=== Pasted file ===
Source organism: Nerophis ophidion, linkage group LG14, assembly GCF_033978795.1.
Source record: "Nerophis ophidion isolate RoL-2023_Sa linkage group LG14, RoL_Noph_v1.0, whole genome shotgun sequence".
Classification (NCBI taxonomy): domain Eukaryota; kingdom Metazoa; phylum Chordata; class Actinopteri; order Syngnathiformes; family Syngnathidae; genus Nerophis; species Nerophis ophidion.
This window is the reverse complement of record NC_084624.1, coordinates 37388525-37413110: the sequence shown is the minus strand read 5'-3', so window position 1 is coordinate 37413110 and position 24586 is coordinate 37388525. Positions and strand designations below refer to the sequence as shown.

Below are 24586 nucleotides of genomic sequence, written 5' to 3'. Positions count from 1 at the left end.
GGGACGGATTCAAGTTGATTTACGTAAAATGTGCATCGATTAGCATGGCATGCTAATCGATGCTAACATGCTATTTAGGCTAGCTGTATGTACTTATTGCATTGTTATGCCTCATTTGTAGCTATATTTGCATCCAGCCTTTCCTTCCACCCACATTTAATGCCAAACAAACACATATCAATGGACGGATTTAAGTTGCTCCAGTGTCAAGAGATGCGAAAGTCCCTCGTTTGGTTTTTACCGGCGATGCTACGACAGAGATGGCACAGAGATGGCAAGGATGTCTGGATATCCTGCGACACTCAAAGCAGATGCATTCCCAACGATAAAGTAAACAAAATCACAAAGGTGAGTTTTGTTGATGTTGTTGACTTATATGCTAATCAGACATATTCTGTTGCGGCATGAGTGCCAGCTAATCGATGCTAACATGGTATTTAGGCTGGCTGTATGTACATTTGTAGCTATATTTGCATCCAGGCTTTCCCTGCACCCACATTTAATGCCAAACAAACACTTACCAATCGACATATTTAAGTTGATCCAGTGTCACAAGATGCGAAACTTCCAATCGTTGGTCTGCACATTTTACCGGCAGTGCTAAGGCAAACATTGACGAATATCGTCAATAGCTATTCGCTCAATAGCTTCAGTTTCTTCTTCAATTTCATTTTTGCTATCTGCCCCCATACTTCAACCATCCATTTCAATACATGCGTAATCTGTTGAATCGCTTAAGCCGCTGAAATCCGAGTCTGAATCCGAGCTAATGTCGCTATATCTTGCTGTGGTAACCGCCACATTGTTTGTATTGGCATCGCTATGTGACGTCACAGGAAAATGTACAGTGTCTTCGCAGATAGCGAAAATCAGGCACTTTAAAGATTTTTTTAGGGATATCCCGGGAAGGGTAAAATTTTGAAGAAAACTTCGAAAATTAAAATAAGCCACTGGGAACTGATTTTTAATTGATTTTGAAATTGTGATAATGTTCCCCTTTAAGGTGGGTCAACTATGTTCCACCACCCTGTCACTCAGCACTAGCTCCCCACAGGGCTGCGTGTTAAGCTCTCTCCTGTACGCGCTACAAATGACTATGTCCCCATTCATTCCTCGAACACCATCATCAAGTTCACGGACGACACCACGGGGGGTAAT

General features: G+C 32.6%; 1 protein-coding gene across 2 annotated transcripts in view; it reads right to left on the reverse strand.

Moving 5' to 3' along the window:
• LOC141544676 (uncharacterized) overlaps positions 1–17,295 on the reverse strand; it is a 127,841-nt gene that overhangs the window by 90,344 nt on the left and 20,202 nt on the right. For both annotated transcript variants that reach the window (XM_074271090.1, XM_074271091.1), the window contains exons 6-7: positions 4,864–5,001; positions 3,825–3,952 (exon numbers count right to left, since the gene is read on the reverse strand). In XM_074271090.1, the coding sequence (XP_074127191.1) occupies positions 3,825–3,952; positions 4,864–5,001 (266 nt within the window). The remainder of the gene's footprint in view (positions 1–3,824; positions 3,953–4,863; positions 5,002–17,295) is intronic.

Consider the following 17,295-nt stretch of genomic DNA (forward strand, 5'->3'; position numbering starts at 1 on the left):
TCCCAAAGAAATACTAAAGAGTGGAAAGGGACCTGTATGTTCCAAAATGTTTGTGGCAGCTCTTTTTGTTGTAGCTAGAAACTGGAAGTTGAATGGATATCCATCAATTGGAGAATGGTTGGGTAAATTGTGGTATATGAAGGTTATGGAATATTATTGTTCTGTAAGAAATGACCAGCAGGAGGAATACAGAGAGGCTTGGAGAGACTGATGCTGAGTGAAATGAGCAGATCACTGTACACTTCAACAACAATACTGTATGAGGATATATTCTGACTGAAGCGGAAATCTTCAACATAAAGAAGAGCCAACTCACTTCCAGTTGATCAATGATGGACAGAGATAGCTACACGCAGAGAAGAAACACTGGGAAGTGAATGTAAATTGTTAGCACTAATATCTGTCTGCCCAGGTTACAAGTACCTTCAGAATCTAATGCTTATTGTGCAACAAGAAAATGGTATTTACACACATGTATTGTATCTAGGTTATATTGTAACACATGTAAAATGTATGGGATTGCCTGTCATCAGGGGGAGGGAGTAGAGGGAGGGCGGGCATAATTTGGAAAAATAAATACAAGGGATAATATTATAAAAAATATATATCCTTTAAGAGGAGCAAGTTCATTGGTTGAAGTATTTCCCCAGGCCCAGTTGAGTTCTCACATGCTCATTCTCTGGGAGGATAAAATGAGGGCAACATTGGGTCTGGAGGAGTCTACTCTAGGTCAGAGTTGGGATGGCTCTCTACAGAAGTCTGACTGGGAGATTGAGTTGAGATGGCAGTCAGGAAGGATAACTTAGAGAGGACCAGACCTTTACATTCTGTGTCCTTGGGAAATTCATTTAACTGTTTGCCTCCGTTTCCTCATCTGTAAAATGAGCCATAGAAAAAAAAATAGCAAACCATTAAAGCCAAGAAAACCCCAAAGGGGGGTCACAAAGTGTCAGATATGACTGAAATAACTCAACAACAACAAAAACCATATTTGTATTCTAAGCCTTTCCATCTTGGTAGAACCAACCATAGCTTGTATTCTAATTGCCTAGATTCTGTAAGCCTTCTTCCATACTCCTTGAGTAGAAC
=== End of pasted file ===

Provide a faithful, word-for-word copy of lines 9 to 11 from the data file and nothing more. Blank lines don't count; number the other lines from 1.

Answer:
• LOC141544676 (uncharacterized) overlaps positions 1–17,295 on the reverse strand; it is a 127,841-nt gene that overhangs the window by 90,344 nt on the left and 20,202 nt on the right. For both annotated transcript variants that reach the window (XM_074271090.1, XM_074271091.1), the window contains exons 6-7: positions 4,864–5,001; positions 3,825–3,952 (exon numbers count right to left, since the gene is read on the reverse strand). In XM_074271090.1, the coding sequence (XP_074127191.1) occupies positions 3,825–3,952; positions 4,864–5,001 (266 nt within the window). The remainder of the gene's footprint in view (positions 1–3,824; positions 3,953–4,863; positions 5,002–17,295) is intronic.

Consider the following 17,295-nt stretch of genomic DNA (forward strand, 5'->3'; position numbering starts at 1 on the left):
TCCCAAAGAAATACTAAAGAGTGGAAAGGGACCTGTATGTTCCAAAATGTTTGTGGCAGCTCTTTTTGTTGTAGCTAGAAACTGGAAGTTGAATGGATATCCATCAATTGGAGAATGGTTGGGTAAATTGTGGTATATGAAGGTTATGGAATATTATTGTTCTGTAAGAAATGACCAGCAGGAGGAATACAGAGAGGCTTGGAGAGACTGATGCTGAGTGAAATGAGCAGATCACTGTACACTTCAACAACAATACTGTATGAGGATATATTCTGACTGAAGCGGAAATCTTCAACATAAAGAAGAGCCAACTCACTTCCAGTTGATCAATGATGGACAGAGATAGCTACACGCAGAGAAGAAACACTGGGAAGTGAATGTAAATTGTTAGCACTAATATCTGTCTGCCCAGGTTACAAGTACCTTCAGAATCTAATGCTTATTGTGCAACAAGAAAATGGTATTTACACACATGTATTGTATCTAGGTTATATTGTAACACATGTAAAATGTATGGGATTGCCTGTCATCAGGGGGAGGGAGTAGAGGGAGGGCGGGCATAATTTGGAAAAATAAATACAAGGGATAATATTATAAAAAATATATATCCTTTAAGAGGAGCAAGTTCATTGGTTGAAGTATTTCCCCAGGCCCAGTTGAGTTCTCACATGCTCATTCTCTGGGAGGATAAAATGAGGGCAACATTGGGTCTGGAGGAGTCTACTCTAGGTCAGAGTTGGGATGGCTCTCTACAGAAGTCTGACTGGGAGATTGAGTTGAGATGGCAGTCAGGAAGGATAACTTAGAGAGGACCAGACCTTTACATTCTGTGTCCTTGGGAAATTCATTTAACTGTTTGCCTCCGTTTCCTCATCTGTAAAATGAGCCATAGAAAAAAAAATAGCAAACCATTAAAGCCAAGAAAACCCCAAAGGGGGGTCACAAAGTGTCAGATATGACTGAAATAACTCAACAACAACAAAAACCATATTTGTATTCTAAGCCTTTCCATCTTGGTAGAACCAACCATAGCTTGTATTCTAATTGCCTAGATTCTGTAAGCCTTCTTCCATACTCCTTGAGTAGAAC